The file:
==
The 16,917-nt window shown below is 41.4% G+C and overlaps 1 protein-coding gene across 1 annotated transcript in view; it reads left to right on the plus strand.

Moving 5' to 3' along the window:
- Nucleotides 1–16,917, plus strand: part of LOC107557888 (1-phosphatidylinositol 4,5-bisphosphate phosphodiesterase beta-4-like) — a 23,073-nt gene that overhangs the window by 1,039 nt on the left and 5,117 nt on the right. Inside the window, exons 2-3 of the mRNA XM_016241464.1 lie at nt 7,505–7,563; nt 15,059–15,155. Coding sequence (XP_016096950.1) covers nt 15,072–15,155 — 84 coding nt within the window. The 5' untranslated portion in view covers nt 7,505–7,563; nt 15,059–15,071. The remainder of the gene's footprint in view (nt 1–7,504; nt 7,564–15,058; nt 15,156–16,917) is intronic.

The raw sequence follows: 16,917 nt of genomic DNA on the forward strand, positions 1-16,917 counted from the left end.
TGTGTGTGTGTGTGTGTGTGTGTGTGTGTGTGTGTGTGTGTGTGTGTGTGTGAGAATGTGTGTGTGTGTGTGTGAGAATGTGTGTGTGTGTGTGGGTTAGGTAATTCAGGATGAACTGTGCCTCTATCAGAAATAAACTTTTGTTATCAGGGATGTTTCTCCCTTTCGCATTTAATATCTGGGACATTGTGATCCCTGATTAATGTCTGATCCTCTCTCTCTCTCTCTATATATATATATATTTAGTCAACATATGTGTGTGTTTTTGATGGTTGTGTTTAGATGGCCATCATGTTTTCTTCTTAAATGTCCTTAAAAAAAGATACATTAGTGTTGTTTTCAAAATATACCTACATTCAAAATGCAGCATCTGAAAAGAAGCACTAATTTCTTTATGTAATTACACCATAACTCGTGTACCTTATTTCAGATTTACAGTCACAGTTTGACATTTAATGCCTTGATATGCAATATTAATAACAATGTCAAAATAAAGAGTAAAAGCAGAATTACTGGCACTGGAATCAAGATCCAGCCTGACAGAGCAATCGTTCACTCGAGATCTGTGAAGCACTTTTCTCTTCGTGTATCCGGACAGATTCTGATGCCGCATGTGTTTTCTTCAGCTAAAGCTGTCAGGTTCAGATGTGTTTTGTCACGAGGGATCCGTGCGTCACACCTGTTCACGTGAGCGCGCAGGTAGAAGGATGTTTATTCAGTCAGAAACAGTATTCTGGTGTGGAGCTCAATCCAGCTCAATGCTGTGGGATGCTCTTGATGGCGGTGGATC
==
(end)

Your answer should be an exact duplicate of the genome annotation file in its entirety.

The 16,917-nt window shown below is 41.4% G+C and overlaps 1 protein-coding gene across 1 annotated transcript in view; it reads left to right on the plus strand.

Moving 5' to 3' along the window:
- Nucleotides 1–16,917, plus strand: part of LOC107557888 (1-phosphatidylinositol 4,5-bisphosphate phosphodiesterase beta-4-like) — a 23,073-nt gene that overhangs the window by 1,039 nt on the left and 5,117 nt on the right. Inside the window, exons 2-3 of the mRNA XM_016241464.1 lie at nt 7,505–7,563; nt 15,059–15,155. Coding sequence (XP_016096950.1) covers nt 15,072–15,155 — 84 coding nt within the window. The 5' untranslated portion in view covers nt 7,505–7,563; nt 15,059–15,071. The remainder of the gene's footprint in view (nt 1–7,504; nt 7,564–15,058; nt 15,156–16,917) is intronic.

The raw sequence follows: 16,917 nt of genomic DNA on the forward strand, positions 1-16,917 counted from the left end.
TGTGTGTGTGTGTGTGTGTGTGTGTGTGTGTGTGTGTGTGTGTGTGTGTGTGAGAATGTGTGTGTGTGTGTGTGAGAATGTGTGTGTGTGTGTGGGTTAGGTAATTCAGGATGAACTGTGCCTCTATCAGAAATAAACTTTTGTTATCAGGGATGTTTCTCCCTTTCGCATTTAATATCTGGGACATTGTGATCCCTGATTAATGTCTGATCCTCTCTCTCTCTCTCTATATATATATATATTTAGTCAACATATGTGTGTGTTTTTGATGGTTGTGTTTAGATGGCCATCATGTTTTCTTCTTAAATGTCCTTAAAAAAAGATACATTAGTGTTGTTTTCAAAATATACCTACATTCAAAATGCAGCATCTGAAAAGAAGCACTAATTTCTTTATGTAATTACACCATAACTCGTGTACCTTATTTCAGATTTACAGTCACAGTTTGACATTTAATGCCTTGATATGCAATATTAATAACAATGTCAAAATAAAGAGTAAAAGCAGAATTACTGGCACTGGAATCAAGATCCAGCCTGACAGAGCAATCGTTCACTCGAGATCTGTGAAGCACTTTTCTCTTCGTGTATCCGGACAGATTCTGATGCCGCATGTGTTTTCTTCAGCTAAAGCTGTCAGGTTCAGATGTGTTTTGTCACGAGGGATCCGTGCGTCACACCTGTTCACGTGAGCGCGCAGGTAGAAGGATGTTTATTCAGTCAGAAACAGTATTCTGGTGTGGAGCTCAATCCAGCTCAATGCTGTGGGATGCTCTTGATGGCGGTGGATC